Your child is has been struggling in math class for a while now. Is it time for a tutor? Maybe. How do you know whether your child just needs to “buckle down” more or whether he truly needs extra help?
Look At Grades
Grades are probably the most obvious warning sign that your child may need a tutor. But grades alone don’t tell the whole story. Let’s say your child is failing math. Obviously it’s time to sit down and have a talk with him or her. But what do you say?
First, start off by reassuring your child that he’s not in trouble and that he’s not dumb. All too often, grades can leave a child with the impression that they are either “smart” or “stupid.” In reality, they may be very intelligent in other subjects, but they’re having trouble grasping some mathematical concepts that they need for class.
If they can just get over one hurdle, they’ll be fine. Try to get as much feedback from your child as possible. Ask whether the class is moving too fast or slow, whether he can see the front of the class from where he’s sitting, whether he can hear the teacher, or even whether he thinks other students are too distracting to focus on lessons.
All of these things can be corrected without a tutor in many cases. But, if they can’t, it might be time to hire outside help to get your child caught up to the rest of the class.
What’s His Enthusiasm?
Not all subjects are interesting to your child. That doesn’t mean that he shouldn’t have a basic understanding of them. It just means that he needs to get outside help to get him motivated to do better – or at least outside help to help him find motivation from within.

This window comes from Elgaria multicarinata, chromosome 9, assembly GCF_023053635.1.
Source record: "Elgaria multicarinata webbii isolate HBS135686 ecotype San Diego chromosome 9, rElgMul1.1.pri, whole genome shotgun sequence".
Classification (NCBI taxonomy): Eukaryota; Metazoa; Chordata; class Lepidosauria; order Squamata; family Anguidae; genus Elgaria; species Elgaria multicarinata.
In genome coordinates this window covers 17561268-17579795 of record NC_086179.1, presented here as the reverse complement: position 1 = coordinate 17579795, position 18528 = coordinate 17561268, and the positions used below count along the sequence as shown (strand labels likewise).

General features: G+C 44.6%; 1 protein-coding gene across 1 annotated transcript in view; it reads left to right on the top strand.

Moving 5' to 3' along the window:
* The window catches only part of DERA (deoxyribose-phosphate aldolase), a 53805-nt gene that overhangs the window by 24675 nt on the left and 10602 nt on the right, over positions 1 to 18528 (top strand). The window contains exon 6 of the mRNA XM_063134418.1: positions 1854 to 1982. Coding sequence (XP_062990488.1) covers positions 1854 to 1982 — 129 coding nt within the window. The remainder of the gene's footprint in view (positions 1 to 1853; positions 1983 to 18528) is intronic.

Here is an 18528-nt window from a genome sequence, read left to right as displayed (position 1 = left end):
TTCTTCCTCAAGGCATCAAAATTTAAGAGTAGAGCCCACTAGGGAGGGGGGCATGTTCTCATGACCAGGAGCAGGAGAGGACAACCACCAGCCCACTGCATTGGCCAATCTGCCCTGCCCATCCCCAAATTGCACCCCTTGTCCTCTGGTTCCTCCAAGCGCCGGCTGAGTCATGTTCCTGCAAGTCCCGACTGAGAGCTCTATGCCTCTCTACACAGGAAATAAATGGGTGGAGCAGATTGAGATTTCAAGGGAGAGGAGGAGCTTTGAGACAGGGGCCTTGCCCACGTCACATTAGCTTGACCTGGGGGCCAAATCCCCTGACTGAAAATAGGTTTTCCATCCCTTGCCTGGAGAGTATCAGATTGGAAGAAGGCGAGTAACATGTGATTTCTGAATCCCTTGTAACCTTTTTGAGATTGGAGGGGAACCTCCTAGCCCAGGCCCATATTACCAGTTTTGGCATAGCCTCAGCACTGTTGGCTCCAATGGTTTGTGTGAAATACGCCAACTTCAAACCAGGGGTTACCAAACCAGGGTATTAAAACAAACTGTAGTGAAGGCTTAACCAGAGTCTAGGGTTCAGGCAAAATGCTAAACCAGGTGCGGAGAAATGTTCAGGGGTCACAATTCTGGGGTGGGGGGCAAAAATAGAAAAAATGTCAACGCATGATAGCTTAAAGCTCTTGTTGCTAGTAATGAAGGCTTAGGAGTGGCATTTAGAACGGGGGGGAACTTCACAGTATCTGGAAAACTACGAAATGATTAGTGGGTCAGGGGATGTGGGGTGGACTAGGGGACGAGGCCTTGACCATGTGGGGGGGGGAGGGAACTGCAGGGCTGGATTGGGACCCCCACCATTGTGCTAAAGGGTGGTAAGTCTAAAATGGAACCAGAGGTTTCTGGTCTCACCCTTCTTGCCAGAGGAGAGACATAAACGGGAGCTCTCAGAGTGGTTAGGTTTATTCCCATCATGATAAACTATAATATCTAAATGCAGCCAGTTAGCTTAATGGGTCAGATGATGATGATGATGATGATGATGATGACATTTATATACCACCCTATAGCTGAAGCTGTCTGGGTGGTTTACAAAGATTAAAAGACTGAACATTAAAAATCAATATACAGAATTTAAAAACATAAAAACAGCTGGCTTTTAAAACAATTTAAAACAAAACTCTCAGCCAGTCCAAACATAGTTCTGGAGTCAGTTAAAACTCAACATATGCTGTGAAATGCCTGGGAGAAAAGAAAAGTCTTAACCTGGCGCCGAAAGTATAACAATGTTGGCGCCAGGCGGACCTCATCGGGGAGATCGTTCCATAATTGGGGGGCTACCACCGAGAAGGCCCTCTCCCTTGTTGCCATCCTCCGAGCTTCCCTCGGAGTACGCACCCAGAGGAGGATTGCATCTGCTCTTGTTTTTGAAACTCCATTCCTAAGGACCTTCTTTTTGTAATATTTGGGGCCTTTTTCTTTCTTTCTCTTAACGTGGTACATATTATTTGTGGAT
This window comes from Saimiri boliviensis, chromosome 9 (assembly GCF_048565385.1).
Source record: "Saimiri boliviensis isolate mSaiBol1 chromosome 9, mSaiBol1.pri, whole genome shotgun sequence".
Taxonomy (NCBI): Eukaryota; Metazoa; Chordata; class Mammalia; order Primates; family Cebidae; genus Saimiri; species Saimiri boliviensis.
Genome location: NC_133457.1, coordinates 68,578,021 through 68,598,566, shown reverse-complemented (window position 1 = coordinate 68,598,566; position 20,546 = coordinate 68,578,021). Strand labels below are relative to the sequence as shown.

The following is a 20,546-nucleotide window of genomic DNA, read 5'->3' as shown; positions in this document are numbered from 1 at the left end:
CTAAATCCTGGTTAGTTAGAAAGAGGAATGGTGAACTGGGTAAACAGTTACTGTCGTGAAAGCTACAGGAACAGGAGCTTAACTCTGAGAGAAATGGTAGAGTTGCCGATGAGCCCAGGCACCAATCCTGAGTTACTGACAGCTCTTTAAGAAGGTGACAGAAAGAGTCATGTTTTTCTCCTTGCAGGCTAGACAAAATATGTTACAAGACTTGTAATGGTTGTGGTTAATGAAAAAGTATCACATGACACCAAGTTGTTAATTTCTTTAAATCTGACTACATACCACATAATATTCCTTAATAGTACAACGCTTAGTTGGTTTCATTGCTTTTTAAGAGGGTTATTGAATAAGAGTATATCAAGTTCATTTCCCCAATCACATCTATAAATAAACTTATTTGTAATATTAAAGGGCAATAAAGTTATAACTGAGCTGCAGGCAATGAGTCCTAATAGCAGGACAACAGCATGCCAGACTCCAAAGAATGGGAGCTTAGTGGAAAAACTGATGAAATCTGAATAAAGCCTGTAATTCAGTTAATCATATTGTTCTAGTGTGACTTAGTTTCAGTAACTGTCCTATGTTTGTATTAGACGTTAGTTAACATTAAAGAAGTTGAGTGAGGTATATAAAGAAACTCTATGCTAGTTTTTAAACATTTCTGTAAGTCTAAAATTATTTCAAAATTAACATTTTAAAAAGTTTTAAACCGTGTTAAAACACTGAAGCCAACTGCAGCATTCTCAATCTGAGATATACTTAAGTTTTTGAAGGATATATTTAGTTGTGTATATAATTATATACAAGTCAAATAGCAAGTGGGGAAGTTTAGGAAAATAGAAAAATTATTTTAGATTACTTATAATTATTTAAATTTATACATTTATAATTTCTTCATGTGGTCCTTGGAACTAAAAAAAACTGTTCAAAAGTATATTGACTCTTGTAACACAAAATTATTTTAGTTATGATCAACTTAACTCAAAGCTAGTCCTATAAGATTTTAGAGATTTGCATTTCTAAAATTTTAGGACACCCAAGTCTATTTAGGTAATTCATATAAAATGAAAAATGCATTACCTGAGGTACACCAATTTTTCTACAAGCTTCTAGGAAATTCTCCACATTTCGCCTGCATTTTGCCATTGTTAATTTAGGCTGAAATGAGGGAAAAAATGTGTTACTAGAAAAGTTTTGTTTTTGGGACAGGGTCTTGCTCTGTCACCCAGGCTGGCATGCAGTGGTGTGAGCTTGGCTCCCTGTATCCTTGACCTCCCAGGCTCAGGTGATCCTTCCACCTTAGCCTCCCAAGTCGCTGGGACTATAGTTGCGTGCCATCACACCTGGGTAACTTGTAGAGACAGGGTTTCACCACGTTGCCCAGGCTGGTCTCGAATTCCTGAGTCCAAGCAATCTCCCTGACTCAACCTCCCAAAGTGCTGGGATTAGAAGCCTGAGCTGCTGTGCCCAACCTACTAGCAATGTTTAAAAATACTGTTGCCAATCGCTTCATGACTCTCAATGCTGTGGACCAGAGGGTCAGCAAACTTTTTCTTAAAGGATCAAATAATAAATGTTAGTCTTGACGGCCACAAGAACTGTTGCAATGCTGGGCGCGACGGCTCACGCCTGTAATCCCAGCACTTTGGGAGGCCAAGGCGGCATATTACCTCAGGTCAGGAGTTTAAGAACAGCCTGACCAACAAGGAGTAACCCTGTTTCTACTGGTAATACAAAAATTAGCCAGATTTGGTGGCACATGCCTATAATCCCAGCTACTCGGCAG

Math, like all subjects, have to be personally meaningful for the child to want to pursue the subject matter. If you try to force it, it’ll never “click.” Sure, some kids can memorize formulas and regurgitate them on a test, but this isn’t learning. It’s parroting.
What you want is for your child to have a personal connection to math class. Maybe the math he’s doing now can be tied into other subjects that he is deeply passionate about. A tutor can help bridge the gap.
Talk To The Teacher
If you suspect that your child is having problems, but she’s not saying anything to you about it when you ask, try talking to your child’s teacher. The teacher might be able to give you insight as to what’s happening in class – at least from the teacher’s perspective.
Then, you can check this against anything you learn from your child. Most professional tutors are good at filling in gaps of knowledge and teaching good study principles.
Hiring A Tutor
Getting help from a math tutor like those in Fremont is actually not all that difficult. If you suspect it’s time for a tutor, ask about the tutor’s qualifications, references, where the person was trained, how the tutor teaches, and what results you can expect.
Ask about hourly rates, discounts, and other incentives. Finally, make sure the tutor “clicks” with your child. The person you hire could look great on paper but, if they don’t click with your kid, nothing productive will get done.
Kaylee Cowling is a mom of four children, all high school graduates. An avid writer, she enjoys sharing what she has learned by posting on various blog sites.